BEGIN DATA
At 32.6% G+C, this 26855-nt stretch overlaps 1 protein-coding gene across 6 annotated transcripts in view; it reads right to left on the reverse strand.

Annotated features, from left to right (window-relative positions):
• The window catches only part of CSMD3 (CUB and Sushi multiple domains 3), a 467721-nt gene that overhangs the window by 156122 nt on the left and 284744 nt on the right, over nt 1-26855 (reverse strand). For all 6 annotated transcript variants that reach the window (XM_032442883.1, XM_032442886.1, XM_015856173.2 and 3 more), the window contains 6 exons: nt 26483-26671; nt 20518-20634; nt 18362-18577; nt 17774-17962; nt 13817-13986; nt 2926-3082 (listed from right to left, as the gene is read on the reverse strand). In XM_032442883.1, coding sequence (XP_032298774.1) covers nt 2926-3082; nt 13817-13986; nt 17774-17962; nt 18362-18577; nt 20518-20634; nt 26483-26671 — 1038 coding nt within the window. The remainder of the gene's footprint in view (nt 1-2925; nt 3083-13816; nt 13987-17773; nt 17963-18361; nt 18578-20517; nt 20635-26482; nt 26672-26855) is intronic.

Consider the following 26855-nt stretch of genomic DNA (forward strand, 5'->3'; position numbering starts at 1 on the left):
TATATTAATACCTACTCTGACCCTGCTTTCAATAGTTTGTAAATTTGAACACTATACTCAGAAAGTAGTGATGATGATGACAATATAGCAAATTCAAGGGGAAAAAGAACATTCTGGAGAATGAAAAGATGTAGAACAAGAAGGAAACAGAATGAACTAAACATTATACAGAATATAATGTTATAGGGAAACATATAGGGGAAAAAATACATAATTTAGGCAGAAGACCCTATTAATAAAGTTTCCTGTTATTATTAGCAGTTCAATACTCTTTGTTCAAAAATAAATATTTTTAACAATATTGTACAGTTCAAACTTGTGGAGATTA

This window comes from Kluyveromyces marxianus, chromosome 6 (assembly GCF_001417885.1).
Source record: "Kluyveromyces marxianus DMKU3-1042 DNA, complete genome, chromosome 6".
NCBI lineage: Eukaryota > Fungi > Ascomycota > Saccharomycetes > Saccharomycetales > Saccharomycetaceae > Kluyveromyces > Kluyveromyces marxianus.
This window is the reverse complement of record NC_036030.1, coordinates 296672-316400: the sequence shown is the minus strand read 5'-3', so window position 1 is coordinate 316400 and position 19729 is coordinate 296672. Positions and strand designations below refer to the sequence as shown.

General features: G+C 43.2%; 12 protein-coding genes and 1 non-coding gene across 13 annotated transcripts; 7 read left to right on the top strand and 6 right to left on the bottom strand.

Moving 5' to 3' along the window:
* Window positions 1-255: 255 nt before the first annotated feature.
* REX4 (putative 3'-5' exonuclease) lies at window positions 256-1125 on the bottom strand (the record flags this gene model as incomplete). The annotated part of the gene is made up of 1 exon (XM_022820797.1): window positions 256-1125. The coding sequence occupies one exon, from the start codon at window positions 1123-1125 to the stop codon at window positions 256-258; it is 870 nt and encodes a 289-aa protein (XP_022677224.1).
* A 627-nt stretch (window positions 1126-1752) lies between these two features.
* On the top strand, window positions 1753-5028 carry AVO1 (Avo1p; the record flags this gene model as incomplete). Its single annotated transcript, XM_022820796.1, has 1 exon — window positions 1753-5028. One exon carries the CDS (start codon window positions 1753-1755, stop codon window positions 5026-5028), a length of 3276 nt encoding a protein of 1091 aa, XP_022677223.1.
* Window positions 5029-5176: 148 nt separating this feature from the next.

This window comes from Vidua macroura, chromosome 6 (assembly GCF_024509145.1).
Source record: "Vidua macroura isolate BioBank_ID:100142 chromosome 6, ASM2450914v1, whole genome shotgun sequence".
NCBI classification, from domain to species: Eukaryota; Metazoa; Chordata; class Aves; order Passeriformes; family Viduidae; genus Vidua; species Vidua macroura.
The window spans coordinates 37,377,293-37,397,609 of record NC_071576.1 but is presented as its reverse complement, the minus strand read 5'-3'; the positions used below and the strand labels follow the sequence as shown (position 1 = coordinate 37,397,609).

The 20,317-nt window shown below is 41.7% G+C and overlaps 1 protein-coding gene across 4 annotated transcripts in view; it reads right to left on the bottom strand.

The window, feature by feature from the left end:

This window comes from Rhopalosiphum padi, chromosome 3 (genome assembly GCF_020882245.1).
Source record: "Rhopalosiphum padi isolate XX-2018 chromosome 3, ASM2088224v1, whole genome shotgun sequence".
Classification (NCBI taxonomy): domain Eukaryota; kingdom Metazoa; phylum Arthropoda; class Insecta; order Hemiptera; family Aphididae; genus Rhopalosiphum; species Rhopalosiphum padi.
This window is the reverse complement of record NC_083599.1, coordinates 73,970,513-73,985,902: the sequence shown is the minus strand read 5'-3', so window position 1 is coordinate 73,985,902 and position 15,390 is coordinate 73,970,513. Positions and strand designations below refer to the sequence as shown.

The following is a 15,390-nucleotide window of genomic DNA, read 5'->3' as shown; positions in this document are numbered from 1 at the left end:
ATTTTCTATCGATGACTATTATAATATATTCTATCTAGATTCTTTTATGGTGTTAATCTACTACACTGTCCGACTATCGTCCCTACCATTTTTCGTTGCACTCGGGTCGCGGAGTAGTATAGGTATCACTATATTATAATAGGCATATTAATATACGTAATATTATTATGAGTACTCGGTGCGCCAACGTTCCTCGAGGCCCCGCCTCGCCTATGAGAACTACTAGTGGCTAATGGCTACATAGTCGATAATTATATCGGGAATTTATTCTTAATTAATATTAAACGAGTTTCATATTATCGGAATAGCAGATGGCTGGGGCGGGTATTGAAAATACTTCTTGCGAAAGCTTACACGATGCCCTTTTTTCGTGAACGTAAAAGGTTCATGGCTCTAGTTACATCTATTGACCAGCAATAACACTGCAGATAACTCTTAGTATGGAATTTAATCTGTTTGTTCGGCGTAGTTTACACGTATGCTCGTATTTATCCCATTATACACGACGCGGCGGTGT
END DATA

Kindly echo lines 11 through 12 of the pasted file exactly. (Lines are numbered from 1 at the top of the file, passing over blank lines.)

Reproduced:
Moving 5' to 3' along the window:
* Window positions 1-255: 255 nt before the first annotated feature.